Clouded vision can make many things difficult, from reading to driving a car. A cataract is a clouding of the clear lens of your eye, and trying to see through cloudy lenses is like looking through a fogged-up window. Is there a way to prevent cataracts? What are my treatment options if I do have them? Read on to learn more.
How cataracts form
Cataracts form in the lens of your eyes, and one eye can be worse than the other. The lens is positioned behind the iris, which is the colored part of your eye. The lens focuses light that passes into your eye, producing clear images on the retina. The retina is the membrane that functions like the film in a camera. The lenses in your eyes become less flexible, less transparent and thicker as you age. Tissues within the lens break down and cloud small areas within the lens. Over time, the clouding becomes denser and involves a larger area of the lens. A cataract will scatter and block light as it passes through the lens, which prevents a sharp image from reaching your retina.
In addition to the clouded vision, the signs and symptoms of cataracts include sensitivity to light and glare, seeing “halos” around lights, double vision in one eye and fading or yellowing of colors. You may have a cataract and not even know it. The cloudiness in your vision may be so small or affect a small part of the eye’s lens. Once it grows larger, that’s when more noticeable symptoms occur.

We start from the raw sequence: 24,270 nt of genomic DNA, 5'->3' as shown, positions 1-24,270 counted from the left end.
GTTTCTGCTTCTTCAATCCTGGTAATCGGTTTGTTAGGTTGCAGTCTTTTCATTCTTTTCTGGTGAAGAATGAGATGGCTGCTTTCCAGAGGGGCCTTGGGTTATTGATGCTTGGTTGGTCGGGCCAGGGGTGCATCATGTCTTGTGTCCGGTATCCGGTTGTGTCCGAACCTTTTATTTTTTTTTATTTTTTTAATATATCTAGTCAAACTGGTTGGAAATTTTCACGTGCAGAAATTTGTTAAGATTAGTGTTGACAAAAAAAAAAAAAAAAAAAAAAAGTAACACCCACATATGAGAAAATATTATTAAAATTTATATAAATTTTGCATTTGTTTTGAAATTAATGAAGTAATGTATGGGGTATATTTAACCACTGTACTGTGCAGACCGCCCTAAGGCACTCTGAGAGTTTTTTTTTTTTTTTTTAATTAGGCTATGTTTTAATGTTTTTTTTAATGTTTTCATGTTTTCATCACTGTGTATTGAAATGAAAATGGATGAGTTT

Causes and risk factors
Aging and injury are the causes behind most cataracts. Genetics, other eye conditions, diabetes, and the use of certain medications are other causes for cataracts to develop. Factors that increase your risk of cataracts include prolonged exposure to sunlight, smoking, high blood pressure, obesity, eye injury or surgery, and drinking excessive amounts of alcohol.
Diagnosis and treatment
If you think you have a cataract or notice other changes in your vision, see your eye doctor. Your doctor will review your symptoms, medical history and perform an eye exam with several tests to determine whether you have cataracts.
When cataracts begin to affect the quality of life or interfere with your ability to perform daily activities, cataract surgery may be necessary. Surgery is a virtually painless, 2-3 hour outpatient surgery that essentially consists of replacing your clouded lens with a clear intraocular lens implant (IOL). Your doctor will discuss the pros and cons of the different types of IOLs you can have implanted as you set up a plan for treatment.
While cataracts can’t necessarily be prevented, you can slow the progression or onset of cataracts. Follow a healthy lifestyle, protect your eyes from the sun, avoid tobacco and see your eye doctor regularly. Schedule your next appointment with Eye & LASIK Center today by calling (800) 676-5050.